1. Address gender dimensions: Recognise and address the gender-specific aspects of child labour, including the varied push and pull factors as well as disproportionate impact on girls and boys in different sectors.
  2. Child participation: Involving children themselves in the effort to eliminate child labour is not only ethical, but also highly effective.

It is important to have education and awareness programmes in schools and communities to educate children about their rights, the consequences of child labour and avenues for reporting violations.

Children who are informed are better equipped to recognise and resist exploitative situations.

Encourage children to express their thoughts and experiences through creative expression that can serve as powerful mediums for raising awareness and mobilising support.

Participation in decision-making cannot be overstated. Ensuring that children have a voice in decisions that affect them is incredibly empowering.

This could involve including children in the planning and implementation of programs and policies aimed at combating child labour, as well as creating opportunities for them to share their perspectives with policymakers and stakeholders.

Children often have unique insights and approaches that can complement traditional efforts.

  1. Support sustainable livelihoods: The government in collaboration with other stakeholders should provide support and training for parents and caregivers to access sustainable livelihood opportunities, reducing their reliance on child labour as a means of survival.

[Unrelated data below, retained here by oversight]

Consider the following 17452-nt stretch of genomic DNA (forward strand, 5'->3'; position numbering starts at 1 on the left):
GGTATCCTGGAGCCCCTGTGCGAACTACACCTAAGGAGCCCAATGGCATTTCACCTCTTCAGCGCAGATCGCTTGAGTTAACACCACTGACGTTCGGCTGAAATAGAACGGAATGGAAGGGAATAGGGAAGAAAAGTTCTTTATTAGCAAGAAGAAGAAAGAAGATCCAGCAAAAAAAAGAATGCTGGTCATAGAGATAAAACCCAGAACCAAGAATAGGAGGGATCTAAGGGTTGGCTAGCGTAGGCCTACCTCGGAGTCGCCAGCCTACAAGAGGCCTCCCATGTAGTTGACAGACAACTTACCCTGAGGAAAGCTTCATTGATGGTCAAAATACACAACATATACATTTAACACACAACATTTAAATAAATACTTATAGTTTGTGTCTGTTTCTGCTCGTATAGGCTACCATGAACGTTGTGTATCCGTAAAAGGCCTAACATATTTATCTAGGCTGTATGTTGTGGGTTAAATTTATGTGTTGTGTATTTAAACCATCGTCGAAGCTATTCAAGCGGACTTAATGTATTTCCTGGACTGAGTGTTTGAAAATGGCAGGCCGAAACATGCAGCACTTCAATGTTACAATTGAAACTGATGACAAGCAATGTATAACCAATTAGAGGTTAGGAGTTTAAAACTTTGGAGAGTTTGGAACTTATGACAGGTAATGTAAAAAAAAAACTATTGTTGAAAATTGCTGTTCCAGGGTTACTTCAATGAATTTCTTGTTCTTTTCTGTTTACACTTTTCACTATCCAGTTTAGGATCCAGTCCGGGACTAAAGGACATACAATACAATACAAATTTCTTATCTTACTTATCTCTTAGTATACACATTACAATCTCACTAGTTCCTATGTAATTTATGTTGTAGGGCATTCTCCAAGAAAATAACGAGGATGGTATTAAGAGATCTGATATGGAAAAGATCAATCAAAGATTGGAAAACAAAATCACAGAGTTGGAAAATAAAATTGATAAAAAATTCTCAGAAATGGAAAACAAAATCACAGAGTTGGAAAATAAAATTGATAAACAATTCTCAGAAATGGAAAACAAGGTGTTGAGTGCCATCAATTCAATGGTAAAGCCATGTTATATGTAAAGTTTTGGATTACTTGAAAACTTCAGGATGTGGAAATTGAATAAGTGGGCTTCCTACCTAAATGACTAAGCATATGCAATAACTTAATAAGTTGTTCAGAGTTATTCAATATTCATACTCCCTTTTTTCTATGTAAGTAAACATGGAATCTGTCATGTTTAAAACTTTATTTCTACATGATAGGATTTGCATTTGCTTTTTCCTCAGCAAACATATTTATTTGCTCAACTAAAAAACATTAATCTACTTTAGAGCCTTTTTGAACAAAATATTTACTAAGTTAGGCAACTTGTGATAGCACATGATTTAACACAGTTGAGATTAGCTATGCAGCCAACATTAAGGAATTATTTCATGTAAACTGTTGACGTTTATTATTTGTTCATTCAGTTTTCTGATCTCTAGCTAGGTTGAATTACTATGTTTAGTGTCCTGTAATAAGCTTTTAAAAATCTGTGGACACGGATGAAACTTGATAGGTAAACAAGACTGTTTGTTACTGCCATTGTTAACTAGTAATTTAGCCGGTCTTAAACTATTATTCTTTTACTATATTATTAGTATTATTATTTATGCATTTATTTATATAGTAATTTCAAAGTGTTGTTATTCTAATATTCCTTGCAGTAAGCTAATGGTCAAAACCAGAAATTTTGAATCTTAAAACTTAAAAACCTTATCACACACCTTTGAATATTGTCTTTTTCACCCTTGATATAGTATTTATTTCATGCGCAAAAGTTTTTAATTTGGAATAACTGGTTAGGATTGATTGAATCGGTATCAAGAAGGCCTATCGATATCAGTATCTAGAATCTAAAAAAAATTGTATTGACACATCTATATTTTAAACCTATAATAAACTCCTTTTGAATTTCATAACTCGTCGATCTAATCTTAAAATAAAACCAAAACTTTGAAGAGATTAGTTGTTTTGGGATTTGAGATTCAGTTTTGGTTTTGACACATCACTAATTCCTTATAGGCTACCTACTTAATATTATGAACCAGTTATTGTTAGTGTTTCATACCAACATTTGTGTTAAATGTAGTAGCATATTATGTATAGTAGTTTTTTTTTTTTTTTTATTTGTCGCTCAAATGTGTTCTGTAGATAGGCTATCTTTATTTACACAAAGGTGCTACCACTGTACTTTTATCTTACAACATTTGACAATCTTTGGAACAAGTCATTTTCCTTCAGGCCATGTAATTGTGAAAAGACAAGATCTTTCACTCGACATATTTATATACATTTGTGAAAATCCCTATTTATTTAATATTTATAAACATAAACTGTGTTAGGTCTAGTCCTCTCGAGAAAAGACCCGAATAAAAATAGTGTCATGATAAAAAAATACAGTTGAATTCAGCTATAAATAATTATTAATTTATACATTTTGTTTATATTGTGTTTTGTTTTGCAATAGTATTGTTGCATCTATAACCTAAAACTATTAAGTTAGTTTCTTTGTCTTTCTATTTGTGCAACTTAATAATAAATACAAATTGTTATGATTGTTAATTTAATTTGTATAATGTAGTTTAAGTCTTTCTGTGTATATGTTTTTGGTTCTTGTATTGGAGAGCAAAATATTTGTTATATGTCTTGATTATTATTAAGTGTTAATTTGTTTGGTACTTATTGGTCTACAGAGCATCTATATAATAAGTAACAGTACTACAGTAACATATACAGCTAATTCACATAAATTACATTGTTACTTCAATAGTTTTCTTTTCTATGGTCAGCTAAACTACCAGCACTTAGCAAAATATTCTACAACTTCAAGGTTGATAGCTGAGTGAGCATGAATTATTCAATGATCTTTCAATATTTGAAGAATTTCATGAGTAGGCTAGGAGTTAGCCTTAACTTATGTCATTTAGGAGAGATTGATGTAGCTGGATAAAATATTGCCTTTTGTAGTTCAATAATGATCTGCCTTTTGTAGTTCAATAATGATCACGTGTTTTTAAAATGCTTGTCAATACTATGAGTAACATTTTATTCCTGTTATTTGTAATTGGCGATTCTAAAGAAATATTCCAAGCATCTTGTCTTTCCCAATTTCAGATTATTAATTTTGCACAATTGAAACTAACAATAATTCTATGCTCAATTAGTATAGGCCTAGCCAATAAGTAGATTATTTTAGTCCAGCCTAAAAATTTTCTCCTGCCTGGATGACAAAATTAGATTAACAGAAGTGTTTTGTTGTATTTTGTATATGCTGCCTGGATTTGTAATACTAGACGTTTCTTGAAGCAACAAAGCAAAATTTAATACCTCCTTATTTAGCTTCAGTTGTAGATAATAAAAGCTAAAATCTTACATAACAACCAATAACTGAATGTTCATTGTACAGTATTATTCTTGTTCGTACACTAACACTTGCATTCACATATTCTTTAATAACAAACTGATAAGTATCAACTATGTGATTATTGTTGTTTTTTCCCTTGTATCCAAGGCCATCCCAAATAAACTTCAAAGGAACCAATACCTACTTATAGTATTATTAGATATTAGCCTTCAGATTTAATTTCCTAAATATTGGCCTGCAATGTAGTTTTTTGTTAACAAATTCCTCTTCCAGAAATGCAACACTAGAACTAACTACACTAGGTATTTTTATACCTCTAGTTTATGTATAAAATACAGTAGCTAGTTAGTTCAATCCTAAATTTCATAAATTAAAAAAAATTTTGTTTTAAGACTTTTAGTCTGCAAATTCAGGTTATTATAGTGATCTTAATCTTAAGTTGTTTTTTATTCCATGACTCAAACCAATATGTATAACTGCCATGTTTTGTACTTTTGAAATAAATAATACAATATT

This may include skills development, vocational training, and access to microfinance and entrepreneurship programs.

By implementing these recommendations, Zimbabwe can make significant strides towards ending child labour and ensuring that every child has the opportunity to grow up in a safe, nurturing environment where their rights are protected and their potential is realised.

As the world commemorates this World Day Against Child Labour, there is need to reaffirm commitments to protecting children’s rights.

Every child has the right to education, safety and a childhood free from exploitation with opportunities for learning and play.

By investing in education, social protection, and sustainable development, we can create an enabling environment where children thrive and reach their full potential.

Together, let us work towards a future where no child is forced to sacrifice their childhood for economic survival.

Through fulfilling our obligations, collaborating across sectors and boundaries, and intensifying our efforts, we can realise the vision of an entirely child-labour-free society to reality.

As we mark World Day Against Child Labour in 2024, let us recommit to ending child labour in all its forms. Now is the time to make the elimination of child labour a reality.